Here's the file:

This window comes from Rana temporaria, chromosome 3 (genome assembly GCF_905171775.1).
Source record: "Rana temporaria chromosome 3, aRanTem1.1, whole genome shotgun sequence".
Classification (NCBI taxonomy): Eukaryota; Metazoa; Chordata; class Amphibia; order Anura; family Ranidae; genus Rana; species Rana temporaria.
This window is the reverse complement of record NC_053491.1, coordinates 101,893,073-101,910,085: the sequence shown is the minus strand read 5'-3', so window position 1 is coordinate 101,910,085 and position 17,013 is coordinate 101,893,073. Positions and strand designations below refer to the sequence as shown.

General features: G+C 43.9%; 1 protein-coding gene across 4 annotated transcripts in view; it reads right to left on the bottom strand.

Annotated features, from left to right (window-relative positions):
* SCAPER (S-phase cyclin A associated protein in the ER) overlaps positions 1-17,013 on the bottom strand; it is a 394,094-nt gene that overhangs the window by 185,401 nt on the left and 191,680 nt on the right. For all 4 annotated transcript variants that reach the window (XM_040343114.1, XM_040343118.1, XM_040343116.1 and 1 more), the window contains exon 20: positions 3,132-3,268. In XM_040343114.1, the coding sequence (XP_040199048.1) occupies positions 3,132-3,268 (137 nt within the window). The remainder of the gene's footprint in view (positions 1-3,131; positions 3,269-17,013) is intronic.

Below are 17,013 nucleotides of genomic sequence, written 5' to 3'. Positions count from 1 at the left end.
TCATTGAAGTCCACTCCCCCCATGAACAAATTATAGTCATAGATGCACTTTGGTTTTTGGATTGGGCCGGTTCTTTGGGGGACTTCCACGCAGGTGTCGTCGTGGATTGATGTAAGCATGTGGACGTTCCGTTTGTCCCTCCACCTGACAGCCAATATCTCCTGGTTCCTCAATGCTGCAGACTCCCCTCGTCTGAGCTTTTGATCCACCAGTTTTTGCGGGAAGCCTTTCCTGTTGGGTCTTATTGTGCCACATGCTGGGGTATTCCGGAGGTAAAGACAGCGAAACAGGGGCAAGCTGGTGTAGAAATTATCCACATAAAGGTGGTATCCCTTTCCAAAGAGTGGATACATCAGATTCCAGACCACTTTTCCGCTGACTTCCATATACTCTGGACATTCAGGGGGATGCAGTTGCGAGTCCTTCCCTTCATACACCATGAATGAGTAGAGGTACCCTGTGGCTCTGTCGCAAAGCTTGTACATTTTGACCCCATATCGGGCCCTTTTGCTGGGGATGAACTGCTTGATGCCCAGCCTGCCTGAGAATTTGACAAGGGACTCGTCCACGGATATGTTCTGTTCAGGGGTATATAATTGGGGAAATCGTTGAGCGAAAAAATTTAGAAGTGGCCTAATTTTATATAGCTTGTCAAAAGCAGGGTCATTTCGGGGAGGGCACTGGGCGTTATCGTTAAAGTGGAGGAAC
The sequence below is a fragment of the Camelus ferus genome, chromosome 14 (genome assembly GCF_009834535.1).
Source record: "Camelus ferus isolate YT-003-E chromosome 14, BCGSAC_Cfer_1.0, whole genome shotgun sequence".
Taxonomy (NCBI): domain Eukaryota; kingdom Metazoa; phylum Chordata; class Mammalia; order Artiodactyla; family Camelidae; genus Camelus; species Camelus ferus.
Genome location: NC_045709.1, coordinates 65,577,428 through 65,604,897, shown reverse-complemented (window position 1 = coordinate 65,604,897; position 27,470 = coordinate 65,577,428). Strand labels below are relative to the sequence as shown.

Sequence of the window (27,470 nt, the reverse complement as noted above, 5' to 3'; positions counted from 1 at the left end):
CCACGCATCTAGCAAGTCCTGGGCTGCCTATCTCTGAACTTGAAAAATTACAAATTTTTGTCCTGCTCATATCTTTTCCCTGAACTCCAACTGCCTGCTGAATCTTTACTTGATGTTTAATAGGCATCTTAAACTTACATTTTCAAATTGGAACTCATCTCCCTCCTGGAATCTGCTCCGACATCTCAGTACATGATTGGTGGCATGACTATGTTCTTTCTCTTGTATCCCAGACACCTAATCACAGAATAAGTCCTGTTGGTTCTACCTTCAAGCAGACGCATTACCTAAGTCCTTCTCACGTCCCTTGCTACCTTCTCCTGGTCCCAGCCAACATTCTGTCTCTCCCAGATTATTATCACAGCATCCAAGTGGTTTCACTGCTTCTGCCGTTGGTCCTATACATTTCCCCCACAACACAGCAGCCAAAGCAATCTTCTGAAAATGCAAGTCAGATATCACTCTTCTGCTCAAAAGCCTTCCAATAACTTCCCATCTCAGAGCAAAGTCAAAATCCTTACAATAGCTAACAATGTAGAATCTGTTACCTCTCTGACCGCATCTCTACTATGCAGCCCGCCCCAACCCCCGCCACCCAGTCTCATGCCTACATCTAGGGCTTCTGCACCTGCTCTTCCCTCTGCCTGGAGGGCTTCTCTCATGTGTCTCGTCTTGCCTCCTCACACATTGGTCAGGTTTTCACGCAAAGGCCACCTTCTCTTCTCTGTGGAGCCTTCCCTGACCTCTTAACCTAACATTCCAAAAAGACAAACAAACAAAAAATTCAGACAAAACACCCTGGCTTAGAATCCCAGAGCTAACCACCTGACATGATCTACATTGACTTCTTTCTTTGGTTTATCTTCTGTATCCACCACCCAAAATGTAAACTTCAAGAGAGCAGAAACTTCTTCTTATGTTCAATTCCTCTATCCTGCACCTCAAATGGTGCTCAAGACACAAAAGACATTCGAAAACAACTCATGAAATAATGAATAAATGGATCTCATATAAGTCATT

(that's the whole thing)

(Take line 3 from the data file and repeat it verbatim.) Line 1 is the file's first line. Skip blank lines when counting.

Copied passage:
Classification (NCBI taxonomy): Eukaryota; Metazoa; Chordata; class Amphibia; order Anura; family Ranidae; genus Rana; species Rana temporaria.